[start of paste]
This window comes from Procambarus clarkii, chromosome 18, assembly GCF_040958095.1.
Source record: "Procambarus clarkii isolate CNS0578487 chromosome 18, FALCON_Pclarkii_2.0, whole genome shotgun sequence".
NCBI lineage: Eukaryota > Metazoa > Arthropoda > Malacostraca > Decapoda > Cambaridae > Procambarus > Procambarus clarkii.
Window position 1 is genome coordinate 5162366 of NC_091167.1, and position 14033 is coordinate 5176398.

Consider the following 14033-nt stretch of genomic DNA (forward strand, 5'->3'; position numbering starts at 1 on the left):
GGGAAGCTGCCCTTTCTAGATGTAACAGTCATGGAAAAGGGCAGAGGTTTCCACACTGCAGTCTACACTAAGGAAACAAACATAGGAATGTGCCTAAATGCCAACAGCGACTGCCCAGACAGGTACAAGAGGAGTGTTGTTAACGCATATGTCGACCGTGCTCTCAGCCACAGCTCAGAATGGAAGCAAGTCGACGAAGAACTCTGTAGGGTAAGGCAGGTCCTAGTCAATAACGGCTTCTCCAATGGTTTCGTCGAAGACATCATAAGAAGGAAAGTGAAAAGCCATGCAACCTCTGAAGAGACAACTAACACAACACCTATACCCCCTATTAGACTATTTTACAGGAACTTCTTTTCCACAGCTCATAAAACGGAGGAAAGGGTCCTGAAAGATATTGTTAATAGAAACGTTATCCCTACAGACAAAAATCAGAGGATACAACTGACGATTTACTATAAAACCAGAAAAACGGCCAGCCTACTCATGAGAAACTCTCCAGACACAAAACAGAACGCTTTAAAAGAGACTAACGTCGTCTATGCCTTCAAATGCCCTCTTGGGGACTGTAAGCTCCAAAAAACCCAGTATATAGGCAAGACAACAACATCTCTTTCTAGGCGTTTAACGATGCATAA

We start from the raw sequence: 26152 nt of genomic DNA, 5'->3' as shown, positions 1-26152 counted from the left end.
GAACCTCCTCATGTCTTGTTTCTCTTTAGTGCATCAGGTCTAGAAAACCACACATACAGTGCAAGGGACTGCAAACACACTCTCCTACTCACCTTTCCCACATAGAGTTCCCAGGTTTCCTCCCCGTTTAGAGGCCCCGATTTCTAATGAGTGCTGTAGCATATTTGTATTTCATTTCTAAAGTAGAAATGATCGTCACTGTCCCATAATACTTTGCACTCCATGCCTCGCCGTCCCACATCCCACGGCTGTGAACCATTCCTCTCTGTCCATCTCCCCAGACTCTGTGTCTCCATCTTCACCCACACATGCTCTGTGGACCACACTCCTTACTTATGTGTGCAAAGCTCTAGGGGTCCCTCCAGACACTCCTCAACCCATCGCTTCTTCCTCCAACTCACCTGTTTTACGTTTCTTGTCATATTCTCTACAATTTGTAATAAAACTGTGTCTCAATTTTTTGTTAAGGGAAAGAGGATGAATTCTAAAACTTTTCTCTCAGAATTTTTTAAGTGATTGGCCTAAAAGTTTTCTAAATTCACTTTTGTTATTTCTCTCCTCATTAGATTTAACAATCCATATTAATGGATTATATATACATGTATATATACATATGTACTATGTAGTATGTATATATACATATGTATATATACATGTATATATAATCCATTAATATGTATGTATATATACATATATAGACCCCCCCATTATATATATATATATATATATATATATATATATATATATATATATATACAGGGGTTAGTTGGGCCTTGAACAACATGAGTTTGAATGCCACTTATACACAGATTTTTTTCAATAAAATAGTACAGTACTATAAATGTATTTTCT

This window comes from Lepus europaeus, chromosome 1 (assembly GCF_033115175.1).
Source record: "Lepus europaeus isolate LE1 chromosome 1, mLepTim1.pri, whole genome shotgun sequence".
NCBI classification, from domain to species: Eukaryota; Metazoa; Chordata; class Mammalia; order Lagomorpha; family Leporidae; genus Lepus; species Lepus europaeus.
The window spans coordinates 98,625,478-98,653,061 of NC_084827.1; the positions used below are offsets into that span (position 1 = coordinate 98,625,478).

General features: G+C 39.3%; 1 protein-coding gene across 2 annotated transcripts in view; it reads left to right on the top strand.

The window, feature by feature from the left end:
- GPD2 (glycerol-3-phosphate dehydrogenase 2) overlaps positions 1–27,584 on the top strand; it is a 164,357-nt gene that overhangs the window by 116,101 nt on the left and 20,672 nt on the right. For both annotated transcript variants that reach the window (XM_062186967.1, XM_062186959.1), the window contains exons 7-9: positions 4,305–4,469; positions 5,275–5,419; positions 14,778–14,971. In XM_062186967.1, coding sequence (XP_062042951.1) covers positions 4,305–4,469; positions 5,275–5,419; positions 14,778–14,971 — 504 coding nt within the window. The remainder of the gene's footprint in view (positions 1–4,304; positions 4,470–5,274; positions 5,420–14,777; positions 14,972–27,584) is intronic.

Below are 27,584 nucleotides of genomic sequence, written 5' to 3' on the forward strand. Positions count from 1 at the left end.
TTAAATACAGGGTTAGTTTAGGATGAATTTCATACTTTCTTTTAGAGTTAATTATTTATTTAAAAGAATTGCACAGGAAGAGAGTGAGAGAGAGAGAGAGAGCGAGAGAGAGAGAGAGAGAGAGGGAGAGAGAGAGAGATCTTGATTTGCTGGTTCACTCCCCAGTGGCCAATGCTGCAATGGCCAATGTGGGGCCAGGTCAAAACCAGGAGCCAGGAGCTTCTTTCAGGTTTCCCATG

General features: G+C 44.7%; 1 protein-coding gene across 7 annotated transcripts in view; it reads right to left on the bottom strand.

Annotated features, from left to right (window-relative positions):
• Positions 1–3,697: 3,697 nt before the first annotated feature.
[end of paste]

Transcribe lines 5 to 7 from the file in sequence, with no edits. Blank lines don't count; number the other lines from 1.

Consider the following 14033-nt stretch of genomic DNA (forward strand, 5'->3'; position numbering starts at 1 on the left):
GGGAAGCTGCCCTTTCTAGATGTAACAGTCATGGAAAAGGGCAGAGGTTTCCACACTGCAGTCTACACTAAGGAAACAAACATAGGAATGTGCCTAAATGCCAACAGCGACTGCCCAGACAGGTACAAGAGGAGTGTTGTTAACGCATATGTCGACCGTGCTCTCAGCCACAGCTCAGAATGGAAGCAAGTCGACGAAGAACTCTGTAGGGTAAGGCAGGTCCTAGTCAATAACGGCTTCTCCAATGGTTTCGTCGAAGACATCATAAGAAGGAAAGTGAAAAGCCATGCAACCTCTGAAGAGACAACTAACACAACACCTATACCCCCTATTAGACTATTTTACAGGAACTTCTTTTCCACAGCTCATAAAACGGAGGAAAGGGTCCTGAAAGATATTGTTAATAGAAACGTTATCCCTACAGACAAAAATCAGAGGATACAACTGACGATTTACTATAAAACCAGAAAAACGGCCAGCCTACTCATGAGAAACTCTCCAGACACAAAACAGAACGCTTTAAAAGAGACTAACGTCGTCTATGCCTTCAAATGCCCTCTTGGGGACTGTAAGCTCCAAAAAACCCAGTATATAGGCAAGACAACAACATCTCTTTCTAGGCGTTTAACGATGCATAA

We start from the raw sequence: 26152 nt of genomic DNA, 5'->3' as shown, positions 1-26152 counted from the left end.